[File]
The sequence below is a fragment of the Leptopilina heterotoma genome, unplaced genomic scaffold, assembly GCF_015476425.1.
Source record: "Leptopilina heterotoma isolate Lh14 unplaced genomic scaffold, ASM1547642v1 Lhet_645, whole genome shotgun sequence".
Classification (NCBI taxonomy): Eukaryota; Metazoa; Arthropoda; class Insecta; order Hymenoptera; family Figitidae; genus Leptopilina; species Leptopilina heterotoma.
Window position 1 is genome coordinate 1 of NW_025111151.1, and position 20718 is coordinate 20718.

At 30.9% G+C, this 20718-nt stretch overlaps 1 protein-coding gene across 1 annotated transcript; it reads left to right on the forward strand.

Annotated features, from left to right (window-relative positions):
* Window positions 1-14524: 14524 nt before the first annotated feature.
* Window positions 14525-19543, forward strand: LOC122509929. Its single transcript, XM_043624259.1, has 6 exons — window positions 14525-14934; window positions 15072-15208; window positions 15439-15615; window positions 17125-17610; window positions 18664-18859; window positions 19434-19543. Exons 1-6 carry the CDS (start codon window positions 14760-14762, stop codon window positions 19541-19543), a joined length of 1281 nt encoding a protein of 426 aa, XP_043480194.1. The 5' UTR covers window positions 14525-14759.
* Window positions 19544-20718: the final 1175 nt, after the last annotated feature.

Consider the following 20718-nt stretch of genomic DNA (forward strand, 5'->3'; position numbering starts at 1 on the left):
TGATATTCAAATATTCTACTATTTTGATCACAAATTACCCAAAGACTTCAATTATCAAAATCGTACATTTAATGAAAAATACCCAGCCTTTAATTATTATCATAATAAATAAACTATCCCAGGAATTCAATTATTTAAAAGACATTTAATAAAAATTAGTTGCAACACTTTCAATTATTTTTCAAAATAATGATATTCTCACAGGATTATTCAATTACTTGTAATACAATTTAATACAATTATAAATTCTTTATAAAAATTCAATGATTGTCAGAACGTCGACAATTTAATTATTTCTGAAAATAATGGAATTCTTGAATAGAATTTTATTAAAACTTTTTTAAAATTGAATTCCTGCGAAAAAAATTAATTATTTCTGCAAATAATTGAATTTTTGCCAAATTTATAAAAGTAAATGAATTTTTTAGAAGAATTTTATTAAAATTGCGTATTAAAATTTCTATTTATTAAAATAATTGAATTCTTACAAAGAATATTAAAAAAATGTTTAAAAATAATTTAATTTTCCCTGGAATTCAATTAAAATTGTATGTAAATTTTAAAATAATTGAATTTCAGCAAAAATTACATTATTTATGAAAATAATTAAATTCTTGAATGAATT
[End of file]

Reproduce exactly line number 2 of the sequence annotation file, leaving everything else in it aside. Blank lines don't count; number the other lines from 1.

Source record: "Leptopilina heterotoma isolate Lh14 unplaced genomic scaffold, ASM1547642v1 Lhet_645, whole genome shotgun sequence".